Do you still have contact with any of The Band’s members?

I remained friendly with them, and I was the go-to photographer for them until the beginning of 2000. After I did The Band album, I decided I didn’t like being part of the music business. The record labels were not pleasant.

Did Band members comment on the book?

Robbie loved it. His son, Sebastian, said it was “insanely gorgeous.” And I agree with him. I look at it with a third person’s eye.

Why this book now?

The feedback I’m getting is that it’s pretty meaningful. I wanted to share it because I was proud — not egotistically proud, but proud in the sense of appreciation that you’ve been part of something that is harmonious to the vibration of life. I was able to do The Band book because of a Kickstarter crowd-funding campaign. It was the most-funded fine art photography book in their history.

- Advertisement -

Do you still take pictures?

I only shoot digital now. I don’t have time to shoot film anymore. There’s no real need for it. I’ve been taking pictures with my iPhone, shooting film and video and music. I’m also inventing an interactive music and video app that lets people play with music in a new way.

When did you move to Woodstock?

In 1968. I needed a bigger place, I had a girlfriend moving in. At the same time, I was going back and forth to photograph The Band and show them prints and contact sheets, and meeting a lot of people. So I actually knew more people in Woodstock than in New York City. I found the house at the end of a dead-end road for myself and my girlfriend; she had a store, she moved her business up here.

You began your photography career covering antiwar protests. So how did the music industry fit in?

In those days, rock and roll music was part of the underground culture. The Grateful Dead, Janis Joplin, Country Joe and the Fish — the musicians I encountered were all vehemently against that war. The underground culture was one of freedom whose message was that we don’t want to do what our parents had done. When I was photographing those concerts, I felt that I was proselytizing for people to become part of this culture. Don’t be warlike, be responsible, give things away for free — all very positive values, which culminated in the Woodstock Festival.

Speaking of the Woodstock Festival, how did you become the official photographer?

I knew Mike Lang, who created Woodstock, from around town as a casual friend. One day he rode up on his motorcycle and said, “I’m producing a concert. Do you want to photograph it?” And I said, “Who’s playing?” and he rattled off a list. And they were, of course, great bands. I said, “Sure, I’ll do that.” He said, “Groovy.” It wasn’t even a handshake. That was, like, three months before the festival.

Were you prepared for the magnitude of the concert?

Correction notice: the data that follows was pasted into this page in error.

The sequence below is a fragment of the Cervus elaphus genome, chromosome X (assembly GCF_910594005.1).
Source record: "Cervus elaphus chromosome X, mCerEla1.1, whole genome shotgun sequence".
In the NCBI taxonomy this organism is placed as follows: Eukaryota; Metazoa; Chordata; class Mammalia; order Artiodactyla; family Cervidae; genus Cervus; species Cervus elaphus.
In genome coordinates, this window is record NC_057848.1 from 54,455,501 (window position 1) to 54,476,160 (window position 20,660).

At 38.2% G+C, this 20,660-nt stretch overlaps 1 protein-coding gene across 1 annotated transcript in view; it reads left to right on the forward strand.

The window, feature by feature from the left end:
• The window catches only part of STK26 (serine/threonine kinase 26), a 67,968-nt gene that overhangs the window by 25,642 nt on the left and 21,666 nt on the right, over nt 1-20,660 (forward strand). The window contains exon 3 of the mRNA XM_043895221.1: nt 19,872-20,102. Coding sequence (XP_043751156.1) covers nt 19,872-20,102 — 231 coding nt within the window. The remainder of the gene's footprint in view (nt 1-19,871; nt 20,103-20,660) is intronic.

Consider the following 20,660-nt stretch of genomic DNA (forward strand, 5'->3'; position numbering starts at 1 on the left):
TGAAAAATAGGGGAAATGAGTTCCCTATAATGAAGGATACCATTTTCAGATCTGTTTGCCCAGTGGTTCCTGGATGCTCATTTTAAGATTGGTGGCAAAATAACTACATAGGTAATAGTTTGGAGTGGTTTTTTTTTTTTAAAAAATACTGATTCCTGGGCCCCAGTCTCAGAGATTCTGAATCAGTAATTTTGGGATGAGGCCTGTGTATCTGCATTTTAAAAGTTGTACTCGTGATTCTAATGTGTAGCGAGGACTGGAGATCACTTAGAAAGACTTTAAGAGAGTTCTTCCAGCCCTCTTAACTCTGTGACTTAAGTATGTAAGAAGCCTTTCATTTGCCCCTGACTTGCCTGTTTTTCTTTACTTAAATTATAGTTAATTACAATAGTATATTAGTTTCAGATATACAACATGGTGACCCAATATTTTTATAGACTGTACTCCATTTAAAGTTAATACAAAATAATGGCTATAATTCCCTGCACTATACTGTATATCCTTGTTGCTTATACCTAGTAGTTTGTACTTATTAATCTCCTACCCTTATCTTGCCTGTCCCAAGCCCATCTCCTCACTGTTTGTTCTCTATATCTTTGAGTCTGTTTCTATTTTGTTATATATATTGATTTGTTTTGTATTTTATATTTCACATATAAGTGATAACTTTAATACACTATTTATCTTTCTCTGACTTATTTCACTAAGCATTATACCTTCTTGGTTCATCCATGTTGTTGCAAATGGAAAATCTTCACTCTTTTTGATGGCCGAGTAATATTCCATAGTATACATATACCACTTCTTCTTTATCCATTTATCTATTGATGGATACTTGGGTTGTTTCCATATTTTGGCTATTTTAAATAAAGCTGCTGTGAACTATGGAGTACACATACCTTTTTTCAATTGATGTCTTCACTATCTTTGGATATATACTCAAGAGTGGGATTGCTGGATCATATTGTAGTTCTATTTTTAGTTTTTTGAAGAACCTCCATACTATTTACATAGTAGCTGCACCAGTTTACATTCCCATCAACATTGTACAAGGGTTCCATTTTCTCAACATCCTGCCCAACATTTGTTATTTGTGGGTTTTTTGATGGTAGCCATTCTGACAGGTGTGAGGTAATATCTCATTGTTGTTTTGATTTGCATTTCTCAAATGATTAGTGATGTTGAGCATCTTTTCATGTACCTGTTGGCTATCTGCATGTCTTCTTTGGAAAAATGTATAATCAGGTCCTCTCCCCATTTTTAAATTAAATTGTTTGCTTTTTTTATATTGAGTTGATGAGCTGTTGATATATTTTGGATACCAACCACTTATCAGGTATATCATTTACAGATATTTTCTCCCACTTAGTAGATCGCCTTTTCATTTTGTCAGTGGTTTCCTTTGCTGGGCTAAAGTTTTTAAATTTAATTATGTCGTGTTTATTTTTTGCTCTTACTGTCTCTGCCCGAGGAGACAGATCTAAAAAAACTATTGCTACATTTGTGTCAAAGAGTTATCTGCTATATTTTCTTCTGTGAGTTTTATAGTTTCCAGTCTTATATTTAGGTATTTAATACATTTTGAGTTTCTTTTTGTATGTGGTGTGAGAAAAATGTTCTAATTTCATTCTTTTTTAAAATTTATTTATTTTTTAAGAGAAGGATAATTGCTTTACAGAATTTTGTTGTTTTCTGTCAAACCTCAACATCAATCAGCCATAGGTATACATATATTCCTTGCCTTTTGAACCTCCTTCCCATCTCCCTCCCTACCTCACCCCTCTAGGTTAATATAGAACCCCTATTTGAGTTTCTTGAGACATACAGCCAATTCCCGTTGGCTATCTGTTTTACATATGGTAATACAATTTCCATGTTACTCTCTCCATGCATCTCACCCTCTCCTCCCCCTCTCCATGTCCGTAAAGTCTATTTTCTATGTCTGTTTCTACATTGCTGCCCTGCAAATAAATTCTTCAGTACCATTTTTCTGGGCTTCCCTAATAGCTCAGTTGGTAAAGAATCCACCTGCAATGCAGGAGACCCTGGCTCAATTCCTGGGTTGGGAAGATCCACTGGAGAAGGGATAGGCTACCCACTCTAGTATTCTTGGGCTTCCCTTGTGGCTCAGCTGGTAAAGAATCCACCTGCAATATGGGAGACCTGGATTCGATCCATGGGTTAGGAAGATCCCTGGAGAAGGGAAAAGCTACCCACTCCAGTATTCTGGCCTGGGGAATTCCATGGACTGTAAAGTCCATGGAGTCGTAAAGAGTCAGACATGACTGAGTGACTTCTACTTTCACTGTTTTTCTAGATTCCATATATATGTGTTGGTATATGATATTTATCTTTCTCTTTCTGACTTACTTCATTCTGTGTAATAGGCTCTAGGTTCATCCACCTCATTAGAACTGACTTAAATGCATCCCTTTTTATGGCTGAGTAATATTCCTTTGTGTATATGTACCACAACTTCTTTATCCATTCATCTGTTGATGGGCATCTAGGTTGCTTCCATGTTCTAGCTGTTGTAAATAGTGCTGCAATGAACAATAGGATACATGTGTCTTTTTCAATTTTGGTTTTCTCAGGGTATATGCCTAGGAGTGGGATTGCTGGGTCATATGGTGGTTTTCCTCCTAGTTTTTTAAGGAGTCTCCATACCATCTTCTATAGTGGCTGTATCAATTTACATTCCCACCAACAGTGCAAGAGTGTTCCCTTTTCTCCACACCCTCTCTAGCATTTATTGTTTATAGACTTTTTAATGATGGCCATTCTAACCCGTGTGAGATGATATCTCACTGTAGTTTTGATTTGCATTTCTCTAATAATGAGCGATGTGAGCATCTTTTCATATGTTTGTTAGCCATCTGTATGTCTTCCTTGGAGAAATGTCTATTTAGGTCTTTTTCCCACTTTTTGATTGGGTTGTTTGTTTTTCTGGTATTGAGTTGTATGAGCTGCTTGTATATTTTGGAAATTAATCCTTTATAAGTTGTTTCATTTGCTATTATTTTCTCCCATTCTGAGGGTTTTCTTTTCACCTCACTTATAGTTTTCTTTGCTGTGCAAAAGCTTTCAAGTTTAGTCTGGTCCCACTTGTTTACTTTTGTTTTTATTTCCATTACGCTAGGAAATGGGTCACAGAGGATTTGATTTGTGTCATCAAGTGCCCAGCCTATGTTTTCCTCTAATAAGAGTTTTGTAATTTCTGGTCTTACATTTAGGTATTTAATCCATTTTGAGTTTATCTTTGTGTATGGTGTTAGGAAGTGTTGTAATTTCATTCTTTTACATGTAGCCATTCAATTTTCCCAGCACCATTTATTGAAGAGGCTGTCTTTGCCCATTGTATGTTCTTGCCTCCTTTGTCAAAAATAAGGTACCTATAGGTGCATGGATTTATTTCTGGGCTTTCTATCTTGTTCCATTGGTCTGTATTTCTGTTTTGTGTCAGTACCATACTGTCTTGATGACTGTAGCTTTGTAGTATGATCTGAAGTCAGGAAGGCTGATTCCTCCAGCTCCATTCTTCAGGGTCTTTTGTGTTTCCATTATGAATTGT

I knew it was going to be big because of the big names he mentioned. I had an all-access pass, so I was really doing it as a freelancer. I had faith and enough money to buy the film.

Did you photograph around the clock?

I got sleep. I had a motel room the first night. On the second night, I drove back to Woodstock because I heard my girlfriend’s store had burned down. I couldn’t reach her by phone. I missed Crosby, Stills, Nash and Young and Jefferson Airplane. Then I came back. I was very casual about it.

What’s so special about Woodstock, the town?

It’s a very magnetic part of the planet, it’s very spiritual. I left Woodstock in 1971 at some point. I didn’t like living in the U.S. because of Vietnam. I wanted to travel, to try something else. I went to Europe for six and a half years, then came back to Woodstock in 1990. I was free, my kids had grown, and I had no more ties anyplace. I realized at some point that Woodstock is my home, where people know me and know my work, and I know them.

What are some of your local hangouts?

My wife and I like to go to vegetarian restaurants. I was a vegetarian for 30 years, but one day a psychic in a reading said, “You should eat some meat, just a little bit every so often.” I felt she was right. We like going to the Garden Café, we go to Joshua’s. We used to go to Bread Alone every morning, but it’s counterproductive to getting work done. We like the Commune Saloon in Bearsville, and the Bear Cafe in summer so we can sit outside. Then we like the Red Onion outside Woodstock and Miss Lucy’s Kitchen in Saugerties.

Related: These Musicians Said “No” to Woodstock

Our Digital Partners

Learn how to become a digital partner ...

Our Excellence in Nursing Awards take place on May 1!

Our Best of Hudson Valley ballot is open through March 31!

Unveiled: A Boutique Bridal Brunch is February 25!

Holiday flash sale ... subscribe and save 50%

Limited time offer. New subscribers only.